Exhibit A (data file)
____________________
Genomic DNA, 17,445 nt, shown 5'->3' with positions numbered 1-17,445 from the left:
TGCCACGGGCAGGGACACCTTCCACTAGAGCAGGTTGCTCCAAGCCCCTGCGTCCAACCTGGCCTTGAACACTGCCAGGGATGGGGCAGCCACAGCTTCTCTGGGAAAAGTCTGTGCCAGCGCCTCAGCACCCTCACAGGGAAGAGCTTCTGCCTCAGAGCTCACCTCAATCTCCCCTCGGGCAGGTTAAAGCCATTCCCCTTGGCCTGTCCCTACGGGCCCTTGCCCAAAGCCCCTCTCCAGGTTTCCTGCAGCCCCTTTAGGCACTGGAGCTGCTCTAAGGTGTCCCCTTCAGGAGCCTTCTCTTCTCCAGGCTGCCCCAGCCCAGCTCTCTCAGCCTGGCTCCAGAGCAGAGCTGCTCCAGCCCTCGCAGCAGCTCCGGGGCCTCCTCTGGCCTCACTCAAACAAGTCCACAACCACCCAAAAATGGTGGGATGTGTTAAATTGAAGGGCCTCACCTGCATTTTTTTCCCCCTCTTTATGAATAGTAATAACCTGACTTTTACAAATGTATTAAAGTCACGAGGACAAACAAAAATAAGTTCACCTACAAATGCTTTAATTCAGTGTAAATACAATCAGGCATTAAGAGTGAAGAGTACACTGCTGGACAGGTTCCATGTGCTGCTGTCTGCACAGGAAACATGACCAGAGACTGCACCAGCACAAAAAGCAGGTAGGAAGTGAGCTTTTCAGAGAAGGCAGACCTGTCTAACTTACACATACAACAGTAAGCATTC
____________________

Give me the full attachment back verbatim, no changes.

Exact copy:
Genomic DNA, 17,445 nt, shown 5'->3' with positions numbered 1-17,445 from the left:
TGCCACGGGCAGGGACACCTTCCACTAGAGCAGGTTGCTCCAAGCCCCTGCGTCCAACCTGGCCTTGAACACTGCCAGGGATGGGGCAGCCACAGCTTCTCTGGGAAAAGTCTGTGCCAGCGCCTCAGCACCCTCACAGGGAAGAGCTTCTGCCTCAGAGCTCACCTCAATCTCCCCTCGGGCAGGTTAAAGCCATTCCCCTTGGCCTGTCCCTACGGGCCCTTGCCCAAAGCCCCTCTCCAGGTTTCCTGCAGCCCCTTTAGGCACTGGAGCTGCTCTAAGGTGTCCCCTTCAGGAGCCTTCTCTTCTCCAGGCTGCCCCAGCCCAGCTCTCTCAGCCTGGCTCCAGAGCAGAGCTGCTCCAGCCCTCGCAGCAGCTCCGGGGCCTCCTCTGGCCTCACTCAAACAAGTCCACAACCACCCAAAAATGGTGGGATGTGTTAAATTGAAGGGCCTCACCTGCATTTTTTTCCCCCTCTTTATGAATAGTAATAACCTGACTTTTACAAATGTATTAAAGTCACGAGGACAAACAAAAATAAGTTCACCTACAAATGCTTTAATTCAGTGTAAATACAATCAGGCATTAAGAGTGAAGAGTACACTGCTGGACAGGTTCCATGTGCTGCTGTCTGCACAGGAAACATGACCAGAGACTGCACCAGCACAAAAAGCAGGTAGGAAGTGAGCTTTTCAGAGAAGGCAGACCTGTCTAACTTACACATACAACAGTAAGCATTC